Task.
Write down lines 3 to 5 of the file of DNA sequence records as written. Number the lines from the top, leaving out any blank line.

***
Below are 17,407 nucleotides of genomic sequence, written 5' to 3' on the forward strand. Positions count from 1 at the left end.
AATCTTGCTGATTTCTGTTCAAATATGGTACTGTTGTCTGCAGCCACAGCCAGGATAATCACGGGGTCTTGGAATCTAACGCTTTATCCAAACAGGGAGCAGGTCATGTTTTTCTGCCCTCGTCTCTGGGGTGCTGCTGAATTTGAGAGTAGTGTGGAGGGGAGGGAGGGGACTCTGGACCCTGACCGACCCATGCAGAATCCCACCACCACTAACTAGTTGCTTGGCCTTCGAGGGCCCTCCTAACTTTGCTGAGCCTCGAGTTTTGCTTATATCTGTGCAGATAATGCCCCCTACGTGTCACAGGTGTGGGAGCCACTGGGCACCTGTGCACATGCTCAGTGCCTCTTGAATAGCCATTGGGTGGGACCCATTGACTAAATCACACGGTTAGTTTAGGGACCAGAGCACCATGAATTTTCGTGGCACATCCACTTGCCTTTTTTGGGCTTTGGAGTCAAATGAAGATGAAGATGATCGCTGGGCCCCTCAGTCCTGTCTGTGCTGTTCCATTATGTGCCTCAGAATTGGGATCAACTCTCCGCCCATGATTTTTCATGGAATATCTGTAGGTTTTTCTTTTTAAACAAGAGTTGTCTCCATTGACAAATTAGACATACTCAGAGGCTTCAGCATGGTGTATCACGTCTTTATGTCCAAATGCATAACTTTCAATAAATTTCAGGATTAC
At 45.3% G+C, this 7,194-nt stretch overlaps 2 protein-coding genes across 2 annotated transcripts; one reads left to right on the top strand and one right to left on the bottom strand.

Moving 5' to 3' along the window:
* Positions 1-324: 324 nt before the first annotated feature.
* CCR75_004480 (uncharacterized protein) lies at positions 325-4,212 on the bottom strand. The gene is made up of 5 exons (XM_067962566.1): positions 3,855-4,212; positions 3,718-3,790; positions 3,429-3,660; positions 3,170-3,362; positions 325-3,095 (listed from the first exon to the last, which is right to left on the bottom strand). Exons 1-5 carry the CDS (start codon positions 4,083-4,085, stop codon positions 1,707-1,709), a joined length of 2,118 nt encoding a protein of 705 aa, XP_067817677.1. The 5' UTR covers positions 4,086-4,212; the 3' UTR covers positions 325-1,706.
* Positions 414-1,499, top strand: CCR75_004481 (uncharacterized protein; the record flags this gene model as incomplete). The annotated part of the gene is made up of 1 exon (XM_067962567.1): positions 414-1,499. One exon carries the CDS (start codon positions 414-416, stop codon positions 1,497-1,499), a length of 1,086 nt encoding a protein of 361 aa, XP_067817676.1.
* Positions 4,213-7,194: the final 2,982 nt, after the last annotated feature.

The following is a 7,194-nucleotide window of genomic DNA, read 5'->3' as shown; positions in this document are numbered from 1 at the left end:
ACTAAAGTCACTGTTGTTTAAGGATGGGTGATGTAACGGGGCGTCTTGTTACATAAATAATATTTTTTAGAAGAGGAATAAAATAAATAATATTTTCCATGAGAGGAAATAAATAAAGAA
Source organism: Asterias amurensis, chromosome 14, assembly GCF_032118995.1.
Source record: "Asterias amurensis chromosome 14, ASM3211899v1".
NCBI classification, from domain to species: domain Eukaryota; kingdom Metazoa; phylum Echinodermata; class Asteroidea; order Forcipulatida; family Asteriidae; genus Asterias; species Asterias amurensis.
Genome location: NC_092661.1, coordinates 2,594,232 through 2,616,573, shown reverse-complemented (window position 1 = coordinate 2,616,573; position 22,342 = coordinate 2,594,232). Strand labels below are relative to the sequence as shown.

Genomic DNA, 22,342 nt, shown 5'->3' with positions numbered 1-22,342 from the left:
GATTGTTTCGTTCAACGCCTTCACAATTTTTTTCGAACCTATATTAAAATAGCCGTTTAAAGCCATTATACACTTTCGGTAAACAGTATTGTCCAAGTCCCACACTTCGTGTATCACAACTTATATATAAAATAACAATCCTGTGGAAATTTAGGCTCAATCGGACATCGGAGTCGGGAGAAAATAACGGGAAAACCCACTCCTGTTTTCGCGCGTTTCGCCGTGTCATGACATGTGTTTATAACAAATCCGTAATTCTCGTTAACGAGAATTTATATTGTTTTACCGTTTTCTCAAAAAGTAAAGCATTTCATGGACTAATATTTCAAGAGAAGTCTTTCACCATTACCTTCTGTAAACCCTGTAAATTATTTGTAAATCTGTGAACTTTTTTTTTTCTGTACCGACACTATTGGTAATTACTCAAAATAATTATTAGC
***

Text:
At 45.3% G+C, this 7,194-nt stretch overlaps 2 protein-coding genes across 2 annotated transcripts; one reads left to right on the top strand and one right to left on the bottom strand.

Moving 5' to 3' along the window:
* Positions 1-324: 324 nt before the first annotated feature.